Preparing for Spring – Going Back to Basics
Posted on November 3, 2012 in
From Ann Hoskins, Vita Plus Calf Products Coordinator
When winter tosses us a new challenge everyday, it can become difficult just taking care of the basic needs. However, spring can bring its own set of challenges to calf raisers. The warm days, cool nights and lots of moisture in the air can prove to be a challenge for even the healthiest calf. As we gear up for spring, it is time to go back to the basics.
Calf Energy Needs
Temperature swings can be very difficult for young calves. Newborn calves are particularly vulnerable to temperature changes. The newborn calf has a thermoneutral zone that falls between 55 and 77 degrees F. Within this range of temperatures, the animal is not required to dissipate or conserve heat to maintain body temperature. Therefore, when the ambient temperature drops below 55 degrees F, newborn calves need to expend extra energy to maintain body temperature. If these increased energy requirements are not met, calves will lose body weight and have suppressed immune systems.
One way to increase dry matter intake from milk or milk replacer is to feed more of it. The 32 percent increase needed when temperatures drop to 20 degrees F means feeding an 85-pound calf 2.5 quarts twice daily rather than the standard two quarts fed during the fall.
The second choice applies to those farms feeding milk replacer. Increase the amount of powder while keeping the liquid constant. By doing this, we can get higher energy intake at a constant two quarts per feeding. However, do not exceed 15 percent solids in the milk.
Another option is to increase the energy density of the diet with supplemental fat. Supplemental fat products usually contain about 60 percent fat and 7 to 10 percent protein. They are added to milk or milk replacer at 0.25 pounds per calf per day to provide extra energy for maintenance and growth.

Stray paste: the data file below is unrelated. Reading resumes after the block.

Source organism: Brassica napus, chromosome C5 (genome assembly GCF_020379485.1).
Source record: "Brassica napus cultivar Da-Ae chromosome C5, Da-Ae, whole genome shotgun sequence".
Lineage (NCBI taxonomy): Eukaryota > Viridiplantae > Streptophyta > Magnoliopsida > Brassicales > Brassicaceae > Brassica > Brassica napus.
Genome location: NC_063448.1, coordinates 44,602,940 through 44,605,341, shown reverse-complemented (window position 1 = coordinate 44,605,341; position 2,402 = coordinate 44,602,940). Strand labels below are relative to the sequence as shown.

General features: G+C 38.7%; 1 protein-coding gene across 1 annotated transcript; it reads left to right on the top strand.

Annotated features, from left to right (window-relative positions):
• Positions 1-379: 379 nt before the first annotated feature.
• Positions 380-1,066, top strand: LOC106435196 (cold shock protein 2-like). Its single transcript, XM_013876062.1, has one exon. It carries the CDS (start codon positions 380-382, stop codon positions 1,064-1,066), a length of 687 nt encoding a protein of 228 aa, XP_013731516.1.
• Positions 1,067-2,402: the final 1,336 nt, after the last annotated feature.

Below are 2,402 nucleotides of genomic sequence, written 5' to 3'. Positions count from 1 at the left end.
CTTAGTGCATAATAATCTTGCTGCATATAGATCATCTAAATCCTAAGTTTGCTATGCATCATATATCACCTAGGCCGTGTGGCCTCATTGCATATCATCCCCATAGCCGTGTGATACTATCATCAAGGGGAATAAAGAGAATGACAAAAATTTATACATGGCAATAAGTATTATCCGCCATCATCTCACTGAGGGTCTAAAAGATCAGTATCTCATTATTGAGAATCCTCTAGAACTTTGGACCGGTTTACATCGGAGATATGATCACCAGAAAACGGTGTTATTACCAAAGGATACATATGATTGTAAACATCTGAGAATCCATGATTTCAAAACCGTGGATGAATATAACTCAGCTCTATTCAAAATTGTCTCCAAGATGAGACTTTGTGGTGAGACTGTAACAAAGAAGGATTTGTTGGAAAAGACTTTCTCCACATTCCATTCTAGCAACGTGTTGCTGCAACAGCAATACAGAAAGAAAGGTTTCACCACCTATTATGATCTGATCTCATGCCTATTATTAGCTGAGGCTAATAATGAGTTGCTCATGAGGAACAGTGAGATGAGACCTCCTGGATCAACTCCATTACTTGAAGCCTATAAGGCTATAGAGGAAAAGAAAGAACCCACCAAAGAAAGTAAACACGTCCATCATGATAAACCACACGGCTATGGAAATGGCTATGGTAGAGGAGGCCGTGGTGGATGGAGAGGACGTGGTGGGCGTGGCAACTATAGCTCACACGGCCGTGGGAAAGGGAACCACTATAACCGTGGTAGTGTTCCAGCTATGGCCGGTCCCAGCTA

Many hutches do not get washed in the winter months and, in some cases, can even be hard to move off the frozen ground. With the snow and ice melting, it is really important to get those hutches moved and cleaned. Washing the hutches between calves will help to break the disease cycle. After washing the hutches, disinfect it with an acid solution and let the hutch dry before using.
Once the hutch is moved off the pad, clean up the dirty bedding and leave the ground empty for a few days. Sun exposure is important for drying and disinfecting the area before a new calf is put in the clean hutch.
With spring comes the spring thaw and lots of moisture and mud. Providing clean dry bedding is an easy choice for survival tips.
Research has shown calves spend 73 to 81 percent of their time lying down in daylight hours and almost 100 percent at night, if not disturbed, making the resting surface and space crucial for performance. Calves require at least 28 to 32 square feet of resting space with a recommended bedding depth of 3 to 8 inches depending on material, base and weather conditions.
Deciding on a bedding type for calves is very important for many reasons. Consider pathogen exposure, development of air-born bacteria, current outside temperature, cost and drying efficiency. Regardless of the bedding choice, make sure calves are kept dry and clean and have the ability to nest to protect themselves against low temperatures at night.
Spring brings moisture, which is very hard on starters and growers. It causes the pellets to expand and become very soft, resulting in fines. It can also cause feed to build up on the edges of the pails and become a bacteria trap.
To counteract the wet days, only feed your calves to their daily intakes. Keep your starters fresh and shake the pails when you feed milk and/or water to prevent the build up of the feed.
Feeding water in the freezing temperatures is sometimes a challenge and other times impossible. Now that the outside temperature is warming, it is time to get water in front of the calves consistently.
Cold temperatures in the Midwest help to break the disease cycle. In order to keep ahead of the bugs, it is important to revisit all cleaning protocols:
- Rinse the feeding equipment in lukewarm water (around 110 degrees F) to remove any organic matter that may still remain. Avoid using water above 110 degrees F to prevent milk protein from bonding or becoming baked on pails and mixing equipment.
- Wash equipment thoroughly with soap and disinfectant in hot water (around 150 degrees F).
- Reach all surfaces with a brush. Replace brushes as they become curled and bent.
- Rinse with an acid solution.
- Allow equipment to dry completely before using it for your next feeding.
When raising calves, it really comes down to having good habits as a calf raiser and taking care of the basic needs of calves. Providing the essentials for your calves – nutrients for growth and performance, good bedding, water and proper sanitation – will allow your calves to excel.
Calf and heifer nutrition
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